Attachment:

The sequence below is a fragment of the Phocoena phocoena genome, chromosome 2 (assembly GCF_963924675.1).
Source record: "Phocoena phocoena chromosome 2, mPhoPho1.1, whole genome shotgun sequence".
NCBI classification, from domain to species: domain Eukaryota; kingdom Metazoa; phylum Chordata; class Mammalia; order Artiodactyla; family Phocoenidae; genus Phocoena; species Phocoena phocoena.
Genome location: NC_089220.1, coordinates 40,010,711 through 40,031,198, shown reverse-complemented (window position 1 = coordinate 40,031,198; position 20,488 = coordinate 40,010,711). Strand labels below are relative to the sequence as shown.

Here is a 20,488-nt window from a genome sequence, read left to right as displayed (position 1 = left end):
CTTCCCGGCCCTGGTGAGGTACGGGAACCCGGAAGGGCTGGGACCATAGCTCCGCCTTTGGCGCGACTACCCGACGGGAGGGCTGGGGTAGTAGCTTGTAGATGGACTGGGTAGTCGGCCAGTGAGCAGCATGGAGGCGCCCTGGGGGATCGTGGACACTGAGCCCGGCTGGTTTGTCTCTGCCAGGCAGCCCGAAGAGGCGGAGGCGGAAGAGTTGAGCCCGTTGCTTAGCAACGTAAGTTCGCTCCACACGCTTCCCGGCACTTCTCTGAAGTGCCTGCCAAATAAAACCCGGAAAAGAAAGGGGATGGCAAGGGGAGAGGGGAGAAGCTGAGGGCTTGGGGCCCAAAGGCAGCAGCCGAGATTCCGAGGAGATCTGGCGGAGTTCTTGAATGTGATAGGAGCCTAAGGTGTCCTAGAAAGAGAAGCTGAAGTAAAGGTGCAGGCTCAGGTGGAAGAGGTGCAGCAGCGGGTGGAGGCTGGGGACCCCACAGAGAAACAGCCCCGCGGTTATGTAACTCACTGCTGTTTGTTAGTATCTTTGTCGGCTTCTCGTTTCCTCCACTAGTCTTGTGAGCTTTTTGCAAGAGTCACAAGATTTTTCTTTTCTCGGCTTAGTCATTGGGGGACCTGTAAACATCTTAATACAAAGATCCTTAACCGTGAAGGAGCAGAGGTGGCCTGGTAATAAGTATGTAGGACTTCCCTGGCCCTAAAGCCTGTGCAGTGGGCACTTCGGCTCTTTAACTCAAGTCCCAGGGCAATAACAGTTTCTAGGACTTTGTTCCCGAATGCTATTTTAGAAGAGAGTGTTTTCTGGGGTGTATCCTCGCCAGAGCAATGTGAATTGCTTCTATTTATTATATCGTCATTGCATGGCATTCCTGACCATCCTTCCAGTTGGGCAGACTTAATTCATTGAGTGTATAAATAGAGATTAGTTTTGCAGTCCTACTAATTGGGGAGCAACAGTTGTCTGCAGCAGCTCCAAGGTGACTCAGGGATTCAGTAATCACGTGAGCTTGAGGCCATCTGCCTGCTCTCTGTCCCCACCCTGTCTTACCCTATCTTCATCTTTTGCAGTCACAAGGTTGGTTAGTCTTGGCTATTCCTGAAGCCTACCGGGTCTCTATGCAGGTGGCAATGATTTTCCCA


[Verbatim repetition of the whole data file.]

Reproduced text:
The sequence below is a fragment of the Phocoena phocoena genome, chromosome 2 (assembly GCF_963924675.1).
Source record: "Phocoena phocoena chromosome 2, mPhoPho1.1, whole genome shotgun sequence".
NCBI classification, from domain to species: domain Eukaryota; kingdom Metazoa; phylum Chordata; class Mammalia; order Artiodactyla; family Phocoenidae; genus Phocoena; species Phocoena phocoena.
Genome location: NC_089220.1, coordinates 40,010,711 through 40,031,198, shown reverse-complemented (window position 1 = coordinate 40,031,198; position 20,488 = coordinate 40,010,711). Strand labels below are relative to the sequence as shown.

Here is a 20,488-nt window from a genome sequence, read left to right as displayed (position 1 = left end):
CTTCCCGGCCCTGGTGAGGTACGGGAACCCGGAAGGGCTGGGACCATAGCTCCGCCTTTGGCGCGACTACCCGACGGGAGGGCTGGGGTAGTAGCTTGTAGATGGACTGGGTAGTCGGCCAGTGAGCAGCATGGAGGCGCCCTGGGGGATCGTGGACACTGAGCCCGGCTGGTTTGTCTCTGCCAGGCAGCCCGAAGAGGCGGAGGCGGAAGAGTTGAGCCCGTTGCTTAGCAACGTAAGTTCGCTCCACACGCTTCCCGGCACTTCTCTGAAGTGCCTGCCAAATAAAACCCGGAAAAGAAAGGGGATGGCAAGGGGAGAGGGGAGAAGCTGAGGGCTTGGGGCCCAAAGGCAGCAGCCGAGATTCCGAGGAGATCTGGCGGAGTTCTTGAATGTGATAGGAGCCTAAGGTGTCCTAGAAAGAGAAGCTGAAGTAAAGGTGCAGGCTCAGGTGGAAGAGGTGCAGCAGCGGGTGGAGGCTGGGGACCCCACAGAGAAACAGCCCCGCGGTTATGTAACTCACTGCTGTTTGTTAGTATCTTTGTCGGCTTCTCGTTTCCTCCACTAGTCTTGTGAGCTTTTTGCAAGAGTCACAAGATTTTTCTTTTCTCGGCTTAGTCATTGGGGGACCTGTAAACATCTTAATACAAAGATCCTTAACCGTGAAGGAGCAGAGGTGGCCTGGTAATAAGTATGTAGGACTTCCCTGGCCCTAAAGCCTGTGCAGTGGGCACTTCGGCTCTTTAACTCAAGTCCCAGGGCAATAACAGTTTCTAGGACTTTGTTCCCGAATGCTATTTTAGAAGAGAGTGTTTTCTGGGGTGTATCCTCGCCAGAGCAATGTGAATTGCTTCTATTTATTATATCGTCATTGCATGGCATTCCTGACCATCCTTCCAGTTGGGCAGACTTAATTCATTGAGTGTATAAATAGAGATTAGTTTTGCAGTCCTACTAATTGGGGAGCAACAGTTGTCTGCAGCAGCTCCAAGGTGACTCAGGGATTCAGTAATCACGTGAGCTTGAGGCCATCTGCCTGCTCTCTGTCCCCACCCTGTCTTACCCTATCTTCATCTTTTGCAGTCACAAGGTTGGTTAGTCTTGGCTATTCCTGAAGCCTACCGGGTCTCTATGCAGGTGGCAATGATTTTCCCA